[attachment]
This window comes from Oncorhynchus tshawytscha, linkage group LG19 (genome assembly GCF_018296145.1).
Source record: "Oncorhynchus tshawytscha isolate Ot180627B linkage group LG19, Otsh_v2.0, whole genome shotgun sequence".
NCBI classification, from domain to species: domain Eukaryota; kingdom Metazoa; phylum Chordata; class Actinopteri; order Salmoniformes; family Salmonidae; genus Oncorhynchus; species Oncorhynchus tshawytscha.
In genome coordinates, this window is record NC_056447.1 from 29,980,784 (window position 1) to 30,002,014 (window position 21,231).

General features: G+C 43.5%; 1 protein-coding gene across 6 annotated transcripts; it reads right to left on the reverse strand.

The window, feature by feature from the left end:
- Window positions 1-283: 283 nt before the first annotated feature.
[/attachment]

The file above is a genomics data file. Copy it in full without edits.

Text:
This window comes from Oncorhynchus tshawytscha, linkage group LG19 (genome assembly GCF_018296145.1).
Source record: "Oncorhynchus tshawytscha isolate Ot180627B linkage group LG19, Otsh_v2.0, whole genome shotgun sequence".
NCBI classification, from domain to species: domain Eukaryota; kingdom Metazoa; phylum Chordata; class Actinopteri; order Salmoniformes; family Salmonidae; genus Oncorhynchus; species Oncorhynchus tshawytscha.
In genome coordinates, this window is record NC_056447.1 from 29,980,784 (window position 1) to 30,002,014 (window position 21,231).

General features: G+C 43.5%; 1 protein-coding gene across 6 annotated transcripts; it reads right to left on the reverse strand.

The window, feature by feature from the left end:
- Window positions 1-283: 283 nt before the first annotated feature.